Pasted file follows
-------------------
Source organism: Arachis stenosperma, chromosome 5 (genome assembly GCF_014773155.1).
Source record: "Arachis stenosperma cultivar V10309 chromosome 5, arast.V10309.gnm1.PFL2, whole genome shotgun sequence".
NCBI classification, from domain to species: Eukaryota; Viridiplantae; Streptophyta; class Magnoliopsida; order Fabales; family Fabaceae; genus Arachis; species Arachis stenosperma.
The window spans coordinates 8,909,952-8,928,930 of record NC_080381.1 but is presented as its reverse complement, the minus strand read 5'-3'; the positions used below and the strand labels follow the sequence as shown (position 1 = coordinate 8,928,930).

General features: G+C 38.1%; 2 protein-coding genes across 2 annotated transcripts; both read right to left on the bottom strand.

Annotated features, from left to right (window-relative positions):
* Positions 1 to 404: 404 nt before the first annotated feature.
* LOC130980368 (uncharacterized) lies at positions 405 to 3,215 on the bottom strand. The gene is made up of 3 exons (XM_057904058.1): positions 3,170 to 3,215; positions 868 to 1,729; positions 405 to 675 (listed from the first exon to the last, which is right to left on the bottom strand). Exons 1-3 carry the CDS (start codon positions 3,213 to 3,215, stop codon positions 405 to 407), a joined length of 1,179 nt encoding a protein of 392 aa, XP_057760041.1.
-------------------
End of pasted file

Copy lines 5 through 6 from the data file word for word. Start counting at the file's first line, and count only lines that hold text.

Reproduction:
General features: G+C 38.1%; 2 protein-coding genes across 2 annotated transcripts; both read right to left on the bottom strand.

Annotated features, from left to right (window-relative positions):